The red Duiker or Rwenzori black-fronted is among the preserved species seemingly confined to the park. The Alpine zone is the largest covering 99,600 hectares, 70% of which elevates to more than 2,500 meters. Splendid waterfalls, stratified vegetation and crowded wild flowing rivers present Rwenzori Mountains as a feature appealing to the sight. Rwenzori national park has snow-capped mountaintops, V-shaped valleys, loose flowing rivers and real blue lakes. These exemplary features with natural magnificence cannot be matched all over Africa. Rwenzori Mountains also exhibits continuous temperatures, moisture, and great distinctions due to altitude variation. More fascinating also is the fact that Rwenzori sustains lushest montane in the whole Africa.
Rwenzori Mountains, being a world heritage offers visitors an opportunity to interact with nature. Varieties of plants from bamboo forests, montane cloud forest, heavy rain forest, and alpine vegetation are a great site. Rwenzori Mountains National Park lies in southwestern of Uganda; it lies in Kasese, Kabarole and Bundibugyo districts. It began in 1991 and was put under UNESCO world heritage in 1994 because of its great natural beauty. The park covers an area of 1000 kilometers squared and has many glaciers, lakes and water falls besides having the third highest mountain peak. The park consists of eastern half and center of Rwenzori Mountains. It also rates as the most beautiful mountain areas with snowfields. Rwenzori Mountain Park hosts seventy mammals, 217 birds of different species, and nineteen Albertine Rift endemics.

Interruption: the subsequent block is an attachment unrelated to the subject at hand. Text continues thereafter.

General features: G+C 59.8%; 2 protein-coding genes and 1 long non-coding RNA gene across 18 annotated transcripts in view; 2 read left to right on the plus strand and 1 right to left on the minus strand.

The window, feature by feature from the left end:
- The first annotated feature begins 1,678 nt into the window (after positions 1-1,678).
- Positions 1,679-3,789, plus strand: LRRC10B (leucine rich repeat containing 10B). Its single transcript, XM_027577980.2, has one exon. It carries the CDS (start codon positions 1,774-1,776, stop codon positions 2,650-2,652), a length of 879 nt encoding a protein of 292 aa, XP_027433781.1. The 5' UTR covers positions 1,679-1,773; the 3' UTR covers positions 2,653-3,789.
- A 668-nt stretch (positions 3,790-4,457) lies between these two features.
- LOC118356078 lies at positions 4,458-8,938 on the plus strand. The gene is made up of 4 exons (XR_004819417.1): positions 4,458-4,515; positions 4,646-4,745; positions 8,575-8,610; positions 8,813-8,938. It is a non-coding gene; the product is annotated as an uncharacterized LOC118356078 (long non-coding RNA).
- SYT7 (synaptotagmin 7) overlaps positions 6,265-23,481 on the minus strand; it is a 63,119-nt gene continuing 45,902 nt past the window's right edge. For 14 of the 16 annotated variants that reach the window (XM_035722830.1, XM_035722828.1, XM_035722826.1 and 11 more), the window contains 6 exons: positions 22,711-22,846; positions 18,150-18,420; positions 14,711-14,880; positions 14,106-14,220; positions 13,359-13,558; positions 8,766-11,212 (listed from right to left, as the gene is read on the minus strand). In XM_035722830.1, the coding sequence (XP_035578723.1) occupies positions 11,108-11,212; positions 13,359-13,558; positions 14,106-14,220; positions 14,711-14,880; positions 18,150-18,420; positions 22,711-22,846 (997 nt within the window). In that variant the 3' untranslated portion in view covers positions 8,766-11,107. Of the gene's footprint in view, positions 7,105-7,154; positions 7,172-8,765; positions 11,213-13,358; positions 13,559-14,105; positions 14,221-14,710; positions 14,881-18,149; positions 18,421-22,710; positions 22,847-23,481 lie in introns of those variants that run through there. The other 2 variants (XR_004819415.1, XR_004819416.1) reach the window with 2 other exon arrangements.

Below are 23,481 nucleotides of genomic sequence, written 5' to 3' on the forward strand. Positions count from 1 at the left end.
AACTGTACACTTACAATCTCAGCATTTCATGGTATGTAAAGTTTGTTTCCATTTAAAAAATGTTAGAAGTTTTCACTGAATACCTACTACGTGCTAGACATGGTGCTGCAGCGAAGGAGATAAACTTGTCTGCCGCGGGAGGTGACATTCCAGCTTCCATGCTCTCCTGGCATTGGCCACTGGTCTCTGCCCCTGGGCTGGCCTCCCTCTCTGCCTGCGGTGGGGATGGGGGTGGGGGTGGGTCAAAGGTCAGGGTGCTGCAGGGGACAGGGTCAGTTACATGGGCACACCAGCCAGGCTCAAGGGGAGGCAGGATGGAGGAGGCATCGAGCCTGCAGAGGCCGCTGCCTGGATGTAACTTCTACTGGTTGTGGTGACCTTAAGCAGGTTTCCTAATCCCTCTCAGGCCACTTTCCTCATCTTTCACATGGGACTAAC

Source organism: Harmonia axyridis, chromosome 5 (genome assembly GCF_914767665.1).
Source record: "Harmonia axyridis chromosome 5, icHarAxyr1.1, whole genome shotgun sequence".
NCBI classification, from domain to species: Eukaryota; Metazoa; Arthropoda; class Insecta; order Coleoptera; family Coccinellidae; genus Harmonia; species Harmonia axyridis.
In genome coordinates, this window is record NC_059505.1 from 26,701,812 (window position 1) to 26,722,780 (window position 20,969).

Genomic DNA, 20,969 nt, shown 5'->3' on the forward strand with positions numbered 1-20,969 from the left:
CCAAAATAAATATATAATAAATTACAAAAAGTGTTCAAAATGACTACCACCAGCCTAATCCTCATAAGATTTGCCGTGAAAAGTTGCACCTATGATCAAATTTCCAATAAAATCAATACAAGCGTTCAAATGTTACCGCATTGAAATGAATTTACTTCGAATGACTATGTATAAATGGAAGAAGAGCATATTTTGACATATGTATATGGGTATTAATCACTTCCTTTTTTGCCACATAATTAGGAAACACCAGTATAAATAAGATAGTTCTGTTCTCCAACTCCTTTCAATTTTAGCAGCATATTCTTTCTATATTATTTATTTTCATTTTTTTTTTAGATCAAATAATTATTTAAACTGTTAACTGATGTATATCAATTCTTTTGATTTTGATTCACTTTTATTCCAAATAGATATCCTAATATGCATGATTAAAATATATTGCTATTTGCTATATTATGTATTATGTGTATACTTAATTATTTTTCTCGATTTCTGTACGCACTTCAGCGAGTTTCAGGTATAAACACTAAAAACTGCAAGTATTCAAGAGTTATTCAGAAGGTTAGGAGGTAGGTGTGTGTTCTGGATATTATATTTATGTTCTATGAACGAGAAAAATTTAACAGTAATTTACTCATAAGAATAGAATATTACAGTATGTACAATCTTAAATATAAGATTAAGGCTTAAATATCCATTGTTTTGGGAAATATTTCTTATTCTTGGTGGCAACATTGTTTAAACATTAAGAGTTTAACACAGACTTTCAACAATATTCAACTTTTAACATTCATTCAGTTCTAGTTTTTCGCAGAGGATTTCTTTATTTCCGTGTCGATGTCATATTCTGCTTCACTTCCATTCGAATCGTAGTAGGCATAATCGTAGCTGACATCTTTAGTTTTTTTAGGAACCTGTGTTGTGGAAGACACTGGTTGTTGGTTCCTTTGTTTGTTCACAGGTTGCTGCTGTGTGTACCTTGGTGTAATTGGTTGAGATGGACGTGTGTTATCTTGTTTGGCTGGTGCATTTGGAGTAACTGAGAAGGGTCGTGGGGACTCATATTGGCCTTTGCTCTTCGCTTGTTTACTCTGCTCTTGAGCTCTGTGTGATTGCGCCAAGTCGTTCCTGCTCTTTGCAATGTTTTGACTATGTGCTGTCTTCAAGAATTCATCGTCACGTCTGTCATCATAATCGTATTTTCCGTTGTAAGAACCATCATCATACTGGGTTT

The park also provides a world class mountaineering and hiking destination. A nine to twelve day trek enables skilled climbers to reach Margherita summit. Huge tree heathers on the Rwenzoris, bright colored mosses, and giant lobelias create beautiful scenery. At 1,800 metres on Rwenzori Mountains, there are birds of different species that includes the long eared owl, handsome francolin, cinnamon chested bee-eater, Rwenzori Batis, Greenbuls, and Golden winged sunbird, amongst others. Chameleons also thrive in Rwenzori Mountains. Visiting the footsteps of the Rwenzori Mountains gives a chance to interact with cultures from communities around. Visitors can enjoy activities such as drumming, dancing lessons, and village stays at Ruboni village.